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Daniel Shortell is a recent escapee of NYC currently marooned in a culture-free enclave of central New York. At university, he was fully indoctrinated with corporatism. The resulting pathology completely dismantled his psyche resulting in a 2009 exodus from the corporate world. His real education came from traveling, tinkering and reading the ideas of those ostracized by The System. When not writing, he enjoys building things and incubating the seeds of revolutionary ideology in the tender mind of his 5 year old. th!s is his second novel.
Check out Daniel's other work at www.danielshortell.com, or drop him a line at
on Nov. 01, 2011 :
If you're looking for warm fuzzies, don't stop here. If you're looking for a thought provoking read that peels back multiple layers of skin and exposes a raw nerve or two, Where's Unimportant is for you.
This psychological story isn't the fastest paced, nor is it a 'perfect' book, but it does create numerous images which linger well after the story is finished.
Daniel Shortell has succeeded in creating a memorable work.
(reviewed the day of purchase)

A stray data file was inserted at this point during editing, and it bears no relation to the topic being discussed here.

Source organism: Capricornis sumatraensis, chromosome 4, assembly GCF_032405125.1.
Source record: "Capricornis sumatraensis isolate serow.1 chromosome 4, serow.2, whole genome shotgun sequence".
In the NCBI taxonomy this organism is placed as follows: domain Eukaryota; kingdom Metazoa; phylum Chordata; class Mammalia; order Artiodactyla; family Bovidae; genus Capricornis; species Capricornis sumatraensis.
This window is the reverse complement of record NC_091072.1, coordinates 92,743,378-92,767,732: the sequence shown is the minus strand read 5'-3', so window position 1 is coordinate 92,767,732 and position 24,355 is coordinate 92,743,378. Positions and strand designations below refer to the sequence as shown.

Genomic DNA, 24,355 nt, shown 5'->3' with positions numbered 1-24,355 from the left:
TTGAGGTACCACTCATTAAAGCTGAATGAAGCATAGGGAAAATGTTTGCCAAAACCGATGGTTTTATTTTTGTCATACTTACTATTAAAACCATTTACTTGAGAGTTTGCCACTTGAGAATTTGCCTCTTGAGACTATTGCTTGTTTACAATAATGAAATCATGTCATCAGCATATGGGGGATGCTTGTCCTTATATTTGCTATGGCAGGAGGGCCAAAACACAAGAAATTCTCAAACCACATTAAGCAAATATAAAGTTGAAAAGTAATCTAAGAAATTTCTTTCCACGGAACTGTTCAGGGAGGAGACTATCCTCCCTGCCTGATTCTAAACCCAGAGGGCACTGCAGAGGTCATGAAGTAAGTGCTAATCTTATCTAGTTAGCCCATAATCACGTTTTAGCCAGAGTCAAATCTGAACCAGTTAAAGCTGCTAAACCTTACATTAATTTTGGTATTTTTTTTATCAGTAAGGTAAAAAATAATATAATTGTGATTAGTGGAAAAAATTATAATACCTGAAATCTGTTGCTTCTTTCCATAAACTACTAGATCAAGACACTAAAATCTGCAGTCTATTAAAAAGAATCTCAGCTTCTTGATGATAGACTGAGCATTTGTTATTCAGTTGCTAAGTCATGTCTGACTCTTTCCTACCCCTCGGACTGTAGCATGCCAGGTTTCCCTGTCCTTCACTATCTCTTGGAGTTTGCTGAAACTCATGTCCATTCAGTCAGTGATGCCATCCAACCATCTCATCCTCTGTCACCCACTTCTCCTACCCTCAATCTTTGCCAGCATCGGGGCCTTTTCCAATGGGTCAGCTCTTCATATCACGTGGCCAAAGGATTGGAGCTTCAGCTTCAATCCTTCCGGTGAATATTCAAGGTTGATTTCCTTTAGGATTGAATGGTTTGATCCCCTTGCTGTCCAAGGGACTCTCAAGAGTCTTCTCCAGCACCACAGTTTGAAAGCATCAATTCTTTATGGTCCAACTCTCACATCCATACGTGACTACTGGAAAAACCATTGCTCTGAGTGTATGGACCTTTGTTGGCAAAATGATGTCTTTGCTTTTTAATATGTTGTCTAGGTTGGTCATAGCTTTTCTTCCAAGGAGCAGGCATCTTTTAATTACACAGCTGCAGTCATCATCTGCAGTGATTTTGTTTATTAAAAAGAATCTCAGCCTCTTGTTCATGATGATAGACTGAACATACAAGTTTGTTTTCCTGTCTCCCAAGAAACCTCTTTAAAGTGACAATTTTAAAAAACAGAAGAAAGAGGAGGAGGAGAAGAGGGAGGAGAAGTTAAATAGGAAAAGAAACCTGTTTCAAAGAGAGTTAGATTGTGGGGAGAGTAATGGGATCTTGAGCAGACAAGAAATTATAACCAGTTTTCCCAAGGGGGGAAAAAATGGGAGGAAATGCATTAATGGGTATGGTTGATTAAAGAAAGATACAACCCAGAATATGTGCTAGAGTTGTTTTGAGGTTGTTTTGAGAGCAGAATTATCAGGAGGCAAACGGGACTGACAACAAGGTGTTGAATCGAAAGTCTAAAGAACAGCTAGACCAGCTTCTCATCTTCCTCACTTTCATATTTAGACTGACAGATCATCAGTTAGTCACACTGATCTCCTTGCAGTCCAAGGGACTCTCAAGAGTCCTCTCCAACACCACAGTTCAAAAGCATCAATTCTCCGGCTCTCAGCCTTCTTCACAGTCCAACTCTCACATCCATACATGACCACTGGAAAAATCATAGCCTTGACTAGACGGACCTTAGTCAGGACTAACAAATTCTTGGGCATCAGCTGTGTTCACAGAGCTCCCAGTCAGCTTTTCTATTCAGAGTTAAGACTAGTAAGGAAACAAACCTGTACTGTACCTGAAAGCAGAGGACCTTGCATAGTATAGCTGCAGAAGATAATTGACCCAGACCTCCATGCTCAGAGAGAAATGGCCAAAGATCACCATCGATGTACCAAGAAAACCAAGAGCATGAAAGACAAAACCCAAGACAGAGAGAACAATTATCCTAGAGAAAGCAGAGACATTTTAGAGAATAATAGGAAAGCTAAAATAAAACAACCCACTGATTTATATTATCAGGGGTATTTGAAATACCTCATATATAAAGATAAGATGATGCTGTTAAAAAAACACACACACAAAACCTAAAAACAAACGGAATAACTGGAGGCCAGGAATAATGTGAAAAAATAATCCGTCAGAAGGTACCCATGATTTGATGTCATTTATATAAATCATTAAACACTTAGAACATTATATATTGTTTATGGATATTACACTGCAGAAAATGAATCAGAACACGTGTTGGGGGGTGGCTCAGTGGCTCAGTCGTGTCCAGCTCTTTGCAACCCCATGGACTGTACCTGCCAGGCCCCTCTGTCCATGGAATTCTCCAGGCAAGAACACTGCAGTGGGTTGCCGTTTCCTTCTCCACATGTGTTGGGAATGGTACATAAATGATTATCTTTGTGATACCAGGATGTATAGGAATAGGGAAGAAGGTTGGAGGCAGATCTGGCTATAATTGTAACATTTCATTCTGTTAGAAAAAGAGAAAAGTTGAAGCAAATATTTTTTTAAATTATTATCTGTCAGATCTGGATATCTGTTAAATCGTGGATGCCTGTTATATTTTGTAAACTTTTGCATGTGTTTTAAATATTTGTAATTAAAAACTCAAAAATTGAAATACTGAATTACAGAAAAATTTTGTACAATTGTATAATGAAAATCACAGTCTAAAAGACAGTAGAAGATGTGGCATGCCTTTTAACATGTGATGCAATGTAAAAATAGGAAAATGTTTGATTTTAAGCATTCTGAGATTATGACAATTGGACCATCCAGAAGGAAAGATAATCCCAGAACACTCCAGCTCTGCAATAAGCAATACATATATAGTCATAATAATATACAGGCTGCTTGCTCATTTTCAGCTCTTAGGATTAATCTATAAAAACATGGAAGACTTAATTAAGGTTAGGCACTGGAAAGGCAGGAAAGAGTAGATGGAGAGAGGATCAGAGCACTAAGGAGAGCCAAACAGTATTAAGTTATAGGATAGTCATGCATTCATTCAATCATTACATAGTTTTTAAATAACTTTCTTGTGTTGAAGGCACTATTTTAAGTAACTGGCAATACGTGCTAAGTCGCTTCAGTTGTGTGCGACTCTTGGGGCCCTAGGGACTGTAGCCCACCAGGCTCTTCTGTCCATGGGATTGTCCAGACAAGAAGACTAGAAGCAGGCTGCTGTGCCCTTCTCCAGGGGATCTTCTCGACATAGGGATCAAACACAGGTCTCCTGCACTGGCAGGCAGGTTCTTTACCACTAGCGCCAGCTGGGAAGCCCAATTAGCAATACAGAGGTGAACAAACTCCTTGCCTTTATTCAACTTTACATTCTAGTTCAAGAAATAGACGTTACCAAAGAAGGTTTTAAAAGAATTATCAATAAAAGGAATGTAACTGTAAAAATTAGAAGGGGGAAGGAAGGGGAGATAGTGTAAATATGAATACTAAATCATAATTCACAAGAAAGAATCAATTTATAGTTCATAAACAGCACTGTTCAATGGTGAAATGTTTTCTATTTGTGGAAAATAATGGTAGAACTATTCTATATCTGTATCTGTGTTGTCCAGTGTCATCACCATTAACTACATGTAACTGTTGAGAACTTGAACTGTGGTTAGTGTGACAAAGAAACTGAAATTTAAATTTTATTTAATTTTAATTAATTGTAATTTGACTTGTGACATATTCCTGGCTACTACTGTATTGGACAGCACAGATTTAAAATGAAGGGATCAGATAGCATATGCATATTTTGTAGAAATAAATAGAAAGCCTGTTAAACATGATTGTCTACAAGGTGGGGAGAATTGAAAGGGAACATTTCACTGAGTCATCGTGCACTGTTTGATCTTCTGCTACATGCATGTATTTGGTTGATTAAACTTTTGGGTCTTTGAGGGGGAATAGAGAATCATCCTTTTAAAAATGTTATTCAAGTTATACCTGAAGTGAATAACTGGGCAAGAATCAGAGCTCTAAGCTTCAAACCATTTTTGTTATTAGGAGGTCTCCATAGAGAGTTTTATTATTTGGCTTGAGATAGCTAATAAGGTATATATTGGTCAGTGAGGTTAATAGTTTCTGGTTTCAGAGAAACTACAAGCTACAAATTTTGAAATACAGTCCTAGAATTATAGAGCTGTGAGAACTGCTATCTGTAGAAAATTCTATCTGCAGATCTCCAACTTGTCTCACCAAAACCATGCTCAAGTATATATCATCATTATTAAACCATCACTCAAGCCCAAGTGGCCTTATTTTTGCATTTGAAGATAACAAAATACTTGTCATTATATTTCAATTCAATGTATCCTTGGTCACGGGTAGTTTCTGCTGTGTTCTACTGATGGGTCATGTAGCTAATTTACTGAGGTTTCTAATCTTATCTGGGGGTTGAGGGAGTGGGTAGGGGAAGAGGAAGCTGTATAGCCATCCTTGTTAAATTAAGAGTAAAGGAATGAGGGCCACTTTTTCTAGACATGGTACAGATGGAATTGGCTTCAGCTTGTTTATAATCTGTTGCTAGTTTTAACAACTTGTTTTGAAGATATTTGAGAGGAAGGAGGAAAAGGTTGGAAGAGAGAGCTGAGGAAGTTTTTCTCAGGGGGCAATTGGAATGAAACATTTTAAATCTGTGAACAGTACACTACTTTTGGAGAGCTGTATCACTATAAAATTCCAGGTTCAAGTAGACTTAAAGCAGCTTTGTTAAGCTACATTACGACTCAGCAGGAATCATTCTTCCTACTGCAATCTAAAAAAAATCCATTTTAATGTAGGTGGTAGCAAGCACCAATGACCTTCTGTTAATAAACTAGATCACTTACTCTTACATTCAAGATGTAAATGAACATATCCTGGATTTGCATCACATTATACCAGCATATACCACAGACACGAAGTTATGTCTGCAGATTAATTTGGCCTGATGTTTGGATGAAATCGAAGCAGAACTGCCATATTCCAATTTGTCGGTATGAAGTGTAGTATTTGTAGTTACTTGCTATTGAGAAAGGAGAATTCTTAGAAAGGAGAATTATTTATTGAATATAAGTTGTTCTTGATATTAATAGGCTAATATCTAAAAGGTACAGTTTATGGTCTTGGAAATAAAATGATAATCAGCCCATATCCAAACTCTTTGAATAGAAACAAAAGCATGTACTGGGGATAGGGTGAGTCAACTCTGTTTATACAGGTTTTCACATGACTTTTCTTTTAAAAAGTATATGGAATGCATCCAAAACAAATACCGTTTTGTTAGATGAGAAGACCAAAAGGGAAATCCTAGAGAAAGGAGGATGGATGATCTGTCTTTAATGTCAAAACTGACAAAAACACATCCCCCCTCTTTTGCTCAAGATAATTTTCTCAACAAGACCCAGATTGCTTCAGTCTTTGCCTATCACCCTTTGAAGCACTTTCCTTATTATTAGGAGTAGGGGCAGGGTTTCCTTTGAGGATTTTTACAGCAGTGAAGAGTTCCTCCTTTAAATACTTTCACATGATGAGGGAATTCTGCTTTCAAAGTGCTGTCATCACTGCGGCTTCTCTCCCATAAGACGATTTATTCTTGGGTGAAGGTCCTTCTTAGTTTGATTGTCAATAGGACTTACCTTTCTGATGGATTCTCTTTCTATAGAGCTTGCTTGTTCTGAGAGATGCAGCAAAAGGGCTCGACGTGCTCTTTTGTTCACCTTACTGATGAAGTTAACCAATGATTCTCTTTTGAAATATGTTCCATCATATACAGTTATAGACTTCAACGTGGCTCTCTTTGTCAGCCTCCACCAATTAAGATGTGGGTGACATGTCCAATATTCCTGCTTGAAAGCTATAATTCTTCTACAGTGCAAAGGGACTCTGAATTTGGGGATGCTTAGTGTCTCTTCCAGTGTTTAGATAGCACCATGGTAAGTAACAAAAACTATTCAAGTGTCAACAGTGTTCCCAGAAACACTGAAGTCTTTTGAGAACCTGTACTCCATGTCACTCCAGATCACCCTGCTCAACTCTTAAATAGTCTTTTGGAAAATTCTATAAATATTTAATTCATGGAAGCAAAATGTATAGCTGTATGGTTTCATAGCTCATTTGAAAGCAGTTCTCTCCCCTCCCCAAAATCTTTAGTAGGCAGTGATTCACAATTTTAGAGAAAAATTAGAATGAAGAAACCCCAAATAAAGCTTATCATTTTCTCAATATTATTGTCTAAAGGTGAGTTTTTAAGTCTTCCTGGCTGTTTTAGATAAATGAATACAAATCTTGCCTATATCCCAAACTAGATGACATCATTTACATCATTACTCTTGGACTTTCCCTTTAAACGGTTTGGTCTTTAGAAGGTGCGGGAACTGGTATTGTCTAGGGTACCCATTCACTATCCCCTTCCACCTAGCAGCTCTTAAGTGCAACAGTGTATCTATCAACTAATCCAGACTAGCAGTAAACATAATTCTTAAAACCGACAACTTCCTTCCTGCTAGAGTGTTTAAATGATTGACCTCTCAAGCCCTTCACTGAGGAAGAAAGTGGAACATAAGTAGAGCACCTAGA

James Wallace Birch
on Sep. 06, 2011 :
Where's Unimportant is a dark and disturbing ride that plunges the reader into the depths of a psyche addled by the drugery of everyday American life.
I enjoyed Where's Unimportant. It is a thought provoking book, and being in the same age range and having a similar upbringing to Jack, the main character, I felt like I was reading about a friend. Where's Unimportant is painfully honest and it forces the reader to reflect on their own life and to wonder about what's important. If you're looking for a book that really makes you think or one that pulls back the veneer of the world today, Where's Unimportant is the perfect read. If, however, you're looking for action-packed then Where's Unimportant might not be for you. The pacing is a little slow toward the middle. This didn't bother me, as I saw this book operating on a different level, but it may some.
This thought-provoking book empowers the reader to step back and reflect on their own decisions, the direction of their life, and what it all means, while watching Jack fall apart. It is a rather disturbing read but one well worth it!
Warning: I wouldn't read it right before bed. I read one convo Jack has with a woman on a train during his travels right before sleep and it gave me a nightmare!
(reviewed 34 days after purchase)